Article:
The demand in global oil is rapidly slowing down than first thought, said by the International Energy Agency (IEA) in its latest market update. The surplus in global oil markets will last for longer persisting into late 2017 as demand growth drops and supply proves buoyant.
The global oil reserve will continue to increase through 2017, a fourth consecutive year of oversupply, and will continue to outpace demand until the first half of next year at the least. The market’s return to balance may take a while longer.
“For 2016, a gain of 1.3 million barrels a day (mb/d) is expected,” the IEA said in its September report published on Tuesday, corresponding to a decline of 100,000 barrels a day from its previous forecast.
The oversupply was aggravated by OPEC, a 14-member oil producing group which includes major producers from Middle East, to defend its market share in the face of rivals rather than the oil price. The action has put pressure on the corporation’s members while having the planned effect of putting rival non-OPEC producers out of action.
Oil extended losses after the report was published, Brent crude and West Texas Intermediate (WTI) are currently hovering around the $45-$47 mark with prices continue to fluctuate every time a piece of data signals whether oil demand could rise or fall and on how much of the oil glut remains.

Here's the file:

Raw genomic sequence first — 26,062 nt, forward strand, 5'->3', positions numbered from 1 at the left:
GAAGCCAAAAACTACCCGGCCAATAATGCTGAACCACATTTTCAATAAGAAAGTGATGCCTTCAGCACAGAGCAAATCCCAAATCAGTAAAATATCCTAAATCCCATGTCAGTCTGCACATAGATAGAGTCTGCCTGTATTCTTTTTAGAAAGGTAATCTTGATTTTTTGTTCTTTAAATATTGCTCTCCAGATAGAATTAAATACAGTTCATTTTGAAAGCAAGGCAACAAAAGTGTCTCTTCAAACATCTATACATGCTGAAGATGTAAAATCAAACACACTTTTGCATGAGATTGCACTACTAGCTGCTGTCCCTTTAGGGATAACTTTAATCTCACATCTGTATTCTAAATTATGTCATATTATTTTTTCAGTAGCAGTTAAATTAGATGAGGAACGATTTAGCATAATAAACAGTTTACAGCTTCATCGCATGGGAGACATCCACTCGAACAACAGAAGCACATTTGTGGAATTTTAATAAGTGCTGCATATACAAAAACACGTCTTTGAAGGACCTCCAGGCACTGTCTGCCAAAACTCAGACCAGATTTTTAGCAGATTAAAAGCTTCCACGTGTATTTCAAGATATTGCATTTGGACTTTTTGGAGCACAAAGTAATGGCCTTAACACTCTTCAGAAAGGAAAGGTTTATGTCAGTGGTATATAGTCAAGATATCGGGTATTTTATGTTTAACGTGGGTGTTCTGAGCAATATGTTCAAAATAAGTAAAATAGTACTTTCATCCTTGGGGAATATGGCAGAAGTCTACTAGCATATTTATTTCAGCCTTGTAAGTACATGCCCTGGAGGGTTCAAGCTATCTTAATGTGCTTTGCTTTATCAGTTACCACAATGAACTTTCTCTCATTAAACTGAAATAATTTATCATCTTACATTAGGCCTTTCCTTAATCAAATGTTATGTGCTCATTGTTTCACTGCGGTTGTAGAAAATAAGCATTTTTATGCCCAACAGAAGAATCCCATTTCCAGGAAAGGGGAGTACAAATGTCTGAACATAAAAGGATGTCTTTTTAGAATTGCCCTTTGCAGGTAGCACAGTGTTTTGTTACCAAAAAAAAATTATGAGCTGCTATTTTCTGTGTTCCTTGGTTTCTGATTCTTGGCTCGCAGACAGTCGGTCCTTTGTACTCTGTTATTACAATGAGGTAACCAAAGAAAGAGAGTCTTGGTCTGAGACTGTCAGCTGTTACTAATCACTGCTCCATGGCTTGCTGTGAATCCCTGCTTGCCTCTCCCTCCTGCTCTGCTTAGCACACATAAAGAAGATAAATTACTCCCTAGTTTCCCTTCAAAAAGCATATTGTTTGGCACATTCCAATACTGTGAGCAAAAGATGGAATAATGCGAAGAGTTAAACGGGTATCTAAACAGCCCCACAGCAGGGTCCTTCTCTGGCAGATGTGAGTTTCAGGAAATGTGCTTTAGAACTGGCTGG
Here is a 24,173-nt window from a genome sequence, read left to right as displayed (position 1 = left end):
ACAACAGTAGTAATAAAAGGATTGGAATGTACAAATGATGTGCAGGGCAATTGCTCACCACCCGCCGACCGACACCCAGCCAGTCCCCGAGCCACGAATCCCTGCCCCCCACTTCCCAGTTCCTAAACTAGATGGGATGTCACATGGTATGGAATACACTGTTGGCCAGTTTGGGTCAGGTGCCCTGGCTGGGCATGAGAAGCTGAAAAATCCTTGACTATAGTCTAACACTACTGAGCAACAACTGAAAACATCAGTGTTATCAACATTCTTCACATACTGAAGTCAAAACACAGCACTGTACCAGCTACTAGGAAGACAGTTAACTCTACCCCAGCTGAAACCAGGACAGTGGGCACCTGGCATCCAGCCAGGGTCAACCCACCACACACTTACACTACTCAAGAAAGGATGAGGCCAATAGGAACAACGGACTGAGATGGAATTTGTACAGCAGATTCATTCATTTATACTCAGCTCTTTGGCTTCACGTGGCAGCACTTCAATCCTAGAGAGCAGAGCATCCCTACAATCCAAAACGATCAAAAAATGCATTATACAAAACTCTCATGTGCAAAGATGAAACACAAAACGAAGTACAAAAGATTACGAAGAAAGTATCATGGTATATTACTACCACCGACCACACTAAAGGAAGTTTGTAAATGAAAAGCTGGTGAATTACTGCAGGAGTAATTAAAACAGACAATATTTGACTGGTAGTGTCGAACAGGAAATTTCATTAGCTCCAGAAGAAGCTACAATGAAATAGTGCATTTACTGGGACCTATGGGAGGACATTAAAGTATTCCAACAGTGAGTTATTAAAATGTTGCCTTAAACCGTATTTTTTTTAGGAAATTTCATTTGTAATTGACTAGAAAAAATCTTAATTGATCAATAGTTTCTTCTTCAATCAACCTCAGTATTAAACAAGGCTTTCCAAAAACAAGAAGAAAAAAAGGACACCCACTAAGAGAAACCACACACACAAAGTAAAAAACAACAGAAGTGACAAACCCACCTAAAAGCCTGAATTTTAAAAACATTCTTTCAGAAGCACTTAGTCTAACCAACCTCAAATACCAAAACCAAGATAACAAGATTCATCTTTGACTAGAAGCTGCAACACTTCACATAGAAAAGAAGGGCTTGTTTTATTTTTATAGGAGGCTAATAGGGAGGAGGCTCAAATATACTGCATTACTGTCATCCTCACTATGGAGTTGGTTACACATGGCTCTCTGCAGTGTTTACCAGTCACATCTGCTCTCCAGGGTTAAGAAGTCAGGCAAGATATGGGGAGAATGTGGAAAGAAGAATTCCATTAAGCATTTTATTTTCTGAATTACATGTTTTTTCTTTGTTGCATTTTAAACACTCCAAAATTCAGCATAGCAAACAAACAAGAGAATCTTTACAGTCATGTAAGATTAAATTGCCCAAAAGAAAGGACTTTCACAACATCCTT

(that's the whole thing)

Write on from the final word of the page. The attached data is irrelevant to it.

Bayer’s $66bn procurement deal with Monsanto nearly done
German chemicals and healthcare giant Bayer is confident to announce the procurement of the largest U.S seed company Monsanto on Wednesday for more than $66 billion, sealing the biggest deal of the year.
The deal combines St. Louis-based Monsanto, known for its genetically modified crop seeds, and Bayer, the German manufacturer of a wide range of pesticides as well as aspirin.
Putting the two together, it creates an agricultural giant with a specialty in seeds and pesticides and estimated sales at $67 billion per year.
By accepting Bayer’s offer, the largest cash acquisition proposal on record, Monsanto is bound to give the German company a shot at grabbing the top spot in the fast-developing farm supplies industry.
The European Commission and U.S. Department of justice have been keeping a close eye on the negotiations and now that they’ve come to an agreement, the federal regulators will certainly take a close eye at any possible anti-trust issues that might arise from combining the largest companies in this agriculture business.